Minority lauds government’s decision to reintroduce road toll in 2023 

The Minority in Parliament has welcomed the reintroduction of the road toll next year as contained in the 2023 budget presented to Parliament last week.

Government stopped the collection of road tolls in November 2021 after the presentation of the 2022 budget in Parliament.

The Minister of Finance, Ken Ofori-Atta announced the return of road toll as part of government’s revenue measures on selected roads in the 2023 budget, last week.

Debating the budget statement on Wednesday, minority spokesperson on Roads and Transport, Governs Kwame Agbodza, whilst welcoming the development, said government was populist in cancelling the toll in the first place.

“We welcome the decision by the Roads Minister to bring back road tolls. We take no pride in saying we told you so.

Mr Speaker, it was populist, unnecessary and they were there shouting we are going to do it because we have e-levy, today they have brought a law here that they want to bring back road toll.”

The minority, however, called for the toll to be used solely for road maintenance else they would withdraw their support for it.

“If you bring the road toll back, all the accruals must go into road maintenance. Otherwise, we are not going to support you, that is why we say de-cap the road fund,” Mr Agbodza said on the floor of Parliament.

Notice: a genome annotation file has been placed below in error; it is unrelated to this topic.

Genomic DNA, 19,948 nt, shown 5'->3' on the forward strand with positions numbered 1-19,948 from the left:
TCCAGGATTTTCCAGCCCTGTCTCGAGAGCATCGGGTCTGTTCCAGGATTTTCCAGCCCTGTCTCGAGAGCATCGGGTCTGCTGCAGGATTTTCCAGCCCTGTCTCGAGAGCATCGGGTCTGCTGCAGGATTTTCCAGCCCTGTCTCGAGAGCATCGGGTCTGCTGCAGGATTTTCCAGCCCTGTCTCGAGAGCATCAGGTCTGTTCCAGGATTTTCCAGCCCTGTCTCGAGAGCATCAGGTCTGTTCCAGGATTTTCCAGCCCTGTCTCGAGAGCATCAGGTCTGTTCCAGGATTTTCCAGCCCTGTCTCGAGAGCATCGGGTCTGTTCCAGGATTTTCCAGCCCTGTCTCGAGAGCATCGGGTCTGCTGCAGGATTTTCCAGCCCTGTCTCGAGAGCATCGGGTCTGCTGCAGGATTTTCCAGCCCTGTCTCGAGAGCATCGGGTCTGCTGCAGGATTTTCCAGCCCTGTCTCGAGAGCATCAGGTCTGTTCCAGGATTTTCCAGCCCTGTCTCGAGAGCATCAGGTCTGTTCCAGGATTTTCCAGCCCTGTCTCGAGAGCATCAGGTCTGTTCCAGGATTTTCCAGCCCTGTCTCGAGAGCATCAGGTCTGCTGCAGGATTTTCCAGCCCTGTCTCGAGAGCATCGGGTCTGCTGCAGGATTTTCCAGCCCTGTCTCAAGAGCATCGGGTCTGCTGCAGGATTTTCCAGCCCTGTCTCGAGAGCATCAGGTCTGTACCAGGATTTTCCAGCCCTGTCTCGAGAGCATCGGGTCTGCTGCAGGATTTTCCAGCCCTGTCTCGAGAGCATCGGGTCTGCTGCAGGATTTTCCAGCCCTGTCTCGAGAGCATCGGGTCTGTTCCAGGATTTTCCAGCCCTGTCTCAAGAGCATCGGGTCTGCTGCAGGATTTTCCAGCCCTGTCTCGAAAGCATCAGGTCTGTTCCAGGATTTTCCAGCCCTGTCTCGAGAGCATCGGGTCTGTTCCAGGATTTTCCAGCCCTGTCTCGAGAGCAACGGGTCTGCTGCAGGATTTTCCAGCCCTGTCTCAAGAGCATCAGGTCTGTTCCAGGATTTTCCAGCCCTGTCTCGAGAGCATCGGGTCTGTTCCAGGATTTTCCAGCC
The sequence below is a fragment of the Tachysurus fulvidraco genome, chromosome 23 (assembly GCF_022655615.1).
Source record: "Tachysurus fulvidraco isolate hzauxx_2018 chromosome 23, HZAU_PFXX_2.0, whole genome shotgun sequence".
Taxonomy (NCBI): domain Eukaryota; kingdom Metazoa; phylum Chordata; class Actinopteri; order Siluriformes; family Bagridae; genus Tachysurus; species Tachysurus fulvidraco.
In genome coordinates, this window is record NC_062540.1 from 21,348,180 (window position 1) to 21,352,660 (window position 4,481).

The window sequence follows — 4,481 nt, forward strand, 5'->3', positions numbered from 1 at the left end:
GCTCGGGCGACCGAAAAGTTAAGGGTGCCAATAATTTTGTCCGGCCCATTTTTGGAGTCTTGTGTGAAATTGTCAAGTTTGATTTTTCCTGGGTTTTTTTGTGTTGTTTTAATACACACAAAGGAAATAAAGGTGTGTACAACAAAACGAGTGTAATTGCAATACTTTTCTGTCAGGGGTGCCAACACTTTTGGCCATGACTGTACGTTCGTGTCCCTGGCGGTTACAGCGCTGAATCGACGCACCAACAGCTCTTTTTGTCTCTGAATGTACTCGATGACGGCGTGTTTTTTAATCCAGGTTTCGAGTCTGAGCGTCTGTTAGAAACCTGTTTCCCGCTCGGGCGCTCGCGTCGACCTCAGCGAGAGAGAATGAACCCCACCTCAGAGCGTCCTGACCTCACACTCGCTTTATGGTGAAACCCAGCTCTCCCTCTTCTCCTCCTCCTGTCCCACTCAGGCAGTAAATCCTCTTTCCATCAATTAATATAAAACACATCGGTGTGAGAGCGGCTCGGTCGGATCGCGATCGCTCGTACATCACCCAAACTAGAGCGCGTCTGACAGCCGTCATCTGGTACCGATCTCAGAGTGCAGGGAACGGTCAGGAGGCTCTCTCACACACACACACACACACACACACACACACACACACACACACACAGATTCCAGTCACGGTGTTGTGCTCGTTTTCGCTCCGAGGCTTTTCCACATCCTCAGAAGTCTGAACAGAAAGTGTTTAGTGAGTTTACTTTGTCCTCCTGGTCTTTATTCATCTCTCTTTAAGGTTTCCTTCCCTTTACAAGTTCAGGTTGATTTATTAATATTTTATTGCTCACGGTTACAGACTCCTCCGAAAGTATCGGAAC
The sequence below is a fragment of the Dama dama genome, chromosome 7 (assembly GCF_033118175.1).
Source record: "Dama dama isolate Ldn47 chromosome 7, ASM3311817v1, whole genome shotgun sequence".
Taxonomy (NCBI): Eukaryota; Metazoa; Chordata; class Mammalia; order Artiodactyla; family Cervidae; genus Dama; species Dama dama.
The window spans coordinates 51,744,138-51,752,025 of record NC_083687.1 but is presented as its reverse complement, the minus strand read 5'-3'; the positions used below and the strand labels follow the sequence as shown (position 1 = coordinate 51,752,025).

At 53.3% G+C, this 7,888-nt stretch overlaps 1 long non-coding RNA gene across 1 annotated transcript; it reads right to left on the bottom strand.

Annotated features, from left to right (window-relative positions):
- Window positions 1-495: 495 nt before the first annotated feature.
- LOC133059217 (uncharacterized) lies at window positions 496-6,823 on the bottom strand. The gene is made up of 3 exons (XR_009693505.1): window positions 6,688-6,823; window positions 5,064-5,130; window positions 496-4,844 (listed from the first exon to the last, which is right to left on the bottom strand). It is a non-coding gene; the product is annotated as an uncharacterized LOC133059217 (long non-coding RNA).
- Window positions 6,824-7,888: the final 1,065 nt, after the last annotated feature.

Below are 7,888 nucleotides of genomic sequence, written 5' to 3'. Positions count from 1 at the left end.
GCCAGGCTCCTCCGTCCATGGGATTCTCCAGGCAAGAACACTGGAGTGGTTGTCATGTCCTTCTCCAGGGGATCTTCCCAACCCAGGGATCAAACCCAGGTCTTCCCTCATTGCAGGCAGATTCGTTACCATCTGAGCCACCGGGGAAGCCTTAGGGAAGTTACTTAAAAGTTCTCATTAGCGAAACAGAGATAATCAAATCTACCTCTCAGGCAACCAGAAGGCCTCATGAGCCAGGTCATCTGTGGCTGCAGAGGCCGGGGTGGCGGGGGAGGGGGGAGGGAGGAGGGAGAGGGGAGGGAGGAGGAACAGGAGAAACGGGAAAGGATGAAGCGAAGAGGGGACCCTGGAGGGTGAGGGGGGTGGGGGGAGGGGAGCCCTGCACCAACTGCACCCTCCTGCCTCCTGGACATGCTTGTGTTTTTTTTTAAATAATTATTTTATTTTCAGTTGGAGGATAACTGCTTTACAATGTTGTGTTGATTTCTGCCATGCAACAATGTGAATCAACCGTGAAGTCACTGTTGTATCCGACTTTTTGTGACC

It would be recalled that, when the collection of road tolls was stopped, the minority in Parliament strongly contended that the decision was a huge blow to the country, as it would lead to massive revenue loss to the Ministry of Road and High Highways.

The Minority Chief Whip, Mubarak Mohammed asserted that the state will lose as much as GH₵6million in revenue due to the decision.

An economist with the University of Ghana Business School, Lord Mensah, called for whoever made such a decision to be surcharged as he believed it would lead to financial loss to the state.

“Whoever took the decision to stop the road toll has caused financial loss to the state, whatever has been lost he must be surcharged. It was not a prudent decision to take off the road toll,” he said at the time.

But appearing before Parliament in March this year, after the cancellation of the road toll was announced, the Roads and Highways Minister, Kwasi Amoako-Attah dismissed claims of revenue loss.

“Mr Speaker, there are in total, 38 toll booths across the country. There has been no loss of revenue to the Ministry of Roads and Highways since the cessation of the collection of the road tolls,” he told the House. -myjoyonline.com

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